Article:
Anyway, the latest thing that I’ve said before and now find myself in the process of saying again (while linking back to the first version) is something which you will encounter if you scroll down in among this, at Samizdata, namely this:

Recently there was a comment thread here about modern art, about how ghastly it is, how badly it bodes for Western Civilisation, etc. etc. But I believe that to be as pessimistic about the future of the West as some of those pessimistic commenters were, merely because of a lot of stupid abstract paintings, is to fall into the trap of regarding artists in the way they like to regard themselves, as a vanguard of civilisation (an “avant guarde”), rather than as mostly a rearguard. You simply cannot understand Modern Art without appreciating that it takes place in a technological space first developed by, and then abandoned by, the industry of making pictorial likenesses. Abstract art is, in many ways, a rationalisation of the fact that likenesses are now no longer demanded, on the scale of former times, from “artists”. It is primitive picture making, done in a part of town that used to be very grand but is now either stuck in genteel poverty, or in the other kind of poverty: a slum.

Old school art was a business as well as an “art”. …

Painting used to do likenesses. And the new point I am in the middle of making, in the next posting here, is that painting used to do beauty. But photography is now doing beauty also. (Expect a beautiful photo-illustration.) So painting has retreated out of that too. Art doesn’t “advance”. It merely ducks, weaves and accumulates, piggy-backing on technologies developed by more business-like businesses.

Brown Norwegian cheese (again)

In 1966, I had a three month holiday in Scandinavia, on a bike. This did not work very well in Norway, which is rather bumpy, but what did work well in Norway was the brown Norwegian cheese. I don’t have the ostehøvel that I used on that trip to slice the brown Norwegian cheese, because I gave it away to someone, but back home, I bought another one immediately …:

… and have been using it ever since, for slicing regular British cheese.

I had less luck finding any brown Norwegian cheese back home. Even since then, I have kept an eye open for this brown Norwegian cheese, in Brit shops, but I never found any.

Then I had a brainwave. Why not type “brown Norwegian cheese” into the www, and see what came up? Maybe the www could tell me which shop to try. And yes, you are right, I should have thought of this a lot sooner. See the contents list below, which will include: Getting old.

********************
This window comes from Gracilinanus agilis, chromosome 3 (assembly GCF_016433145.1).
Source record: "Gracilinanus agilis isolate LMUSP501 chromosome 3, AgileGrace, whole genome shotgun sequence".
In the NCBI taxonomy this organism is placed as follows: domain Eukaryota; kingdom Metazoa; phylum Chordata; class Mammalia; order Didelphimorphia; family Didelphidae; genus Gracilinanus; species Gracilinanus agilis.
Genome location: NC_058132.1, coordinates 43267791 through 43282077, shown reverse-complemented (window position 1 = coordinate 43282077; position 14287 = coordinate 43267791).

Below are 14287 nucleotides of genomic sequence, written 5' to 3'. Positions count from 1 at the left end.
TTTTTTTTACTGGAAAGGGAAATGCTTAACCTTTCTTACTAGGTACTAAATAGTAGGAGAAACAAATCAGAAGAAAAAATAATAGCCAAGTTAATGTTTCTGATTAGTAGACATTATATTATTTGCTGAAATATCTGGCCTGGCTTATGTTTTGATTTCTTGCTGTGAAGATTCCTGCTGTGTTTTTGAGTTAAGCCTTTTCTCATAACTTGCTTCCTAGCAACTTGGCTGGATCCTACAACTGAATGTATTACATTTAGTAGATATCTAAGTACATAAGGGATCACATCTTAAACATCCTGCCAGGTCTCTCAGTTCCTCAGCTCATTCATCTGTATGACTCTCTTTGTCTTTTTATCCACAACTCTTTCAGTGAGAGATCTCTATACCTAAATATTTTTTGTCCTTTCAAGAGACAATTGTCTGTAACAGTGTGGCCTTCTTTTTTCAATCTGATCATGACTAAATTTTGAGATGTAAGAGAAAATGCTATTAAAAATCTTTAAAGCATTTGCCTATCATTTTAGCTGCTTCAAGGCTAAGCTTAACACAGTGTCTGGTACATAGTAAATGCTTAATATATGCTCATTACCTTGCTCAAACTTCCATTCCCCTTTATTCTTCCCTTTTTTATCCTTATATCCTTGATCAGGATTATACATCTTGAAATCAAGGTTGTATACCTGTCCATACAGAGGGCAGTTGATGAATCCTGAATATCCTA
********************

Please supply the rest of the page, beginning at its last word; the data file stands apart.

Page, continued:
Anyway, the www did its stuff, and I was instructed to visit Waitrose in Oxford Street, which is in the basement of John Lewis. And I duly purchased a couple of … these:

“A Norwagian speciality. Mixed creamy whey cheese made with goat’s milk and cow’s cream.”

When you get inside this (and start slicing and eating), it looks like this:

Yum. £4 per cube. Worth every penny.

LATER: Sorry about the spotty plate. It really is time I got some plain white ones, on which dirt is more easily spotted.

A cricinfo commentator muses wisely about the nature of language

Snatched from the cricinfo online text commentary on this cricket match yesterday:

Hugh: “@ Dez, Spelled is perfectly acceptable, as well as spelt. Like lit and lighted. In any event the thing about language is, if you’re understood then it’s served it’s purpose. Thing with grammar pedants, they’re typically not the brightest.”

Wisely, aside from that last bit of abuse, which I only sort of agree with. Language keeps on changing. Just enjoy it, every so often having a LOL about it.

Over a lifetime, one’s attitude to language changes.

First, teachers (not always of the brightest sort) tell you what language definitely, definitively, objectively, carved into the fabric of the universe, is. Apostrophes so, “literally” literally means literally (which I still think it should (which it literally now does not for many people)), its is different from it’s because blah blah blah, blah blah blah is not correct stop it once, blah blah blah.

Second, you watch people literally driving a tank through all those and similar carved-into-the-universe rules (literally driving an actual fucking tank (and swearing (which is also objectively wrong))), and putting things like “)))” in their blog postings, and generally being wrong.

Three, you relax and realise that it was ever thus. Language always changes. Metaphors mutate into … words, often spelt wrongly. Lines get towed, and well, boo hoo, so what. Like the man said: “If you’re understood then it’s served it’s purpose.” And although that second “it’s” there, according to the pedants who taught me about it’s/its, should have been its, I actually think that spelling it it’s make at least as much sense.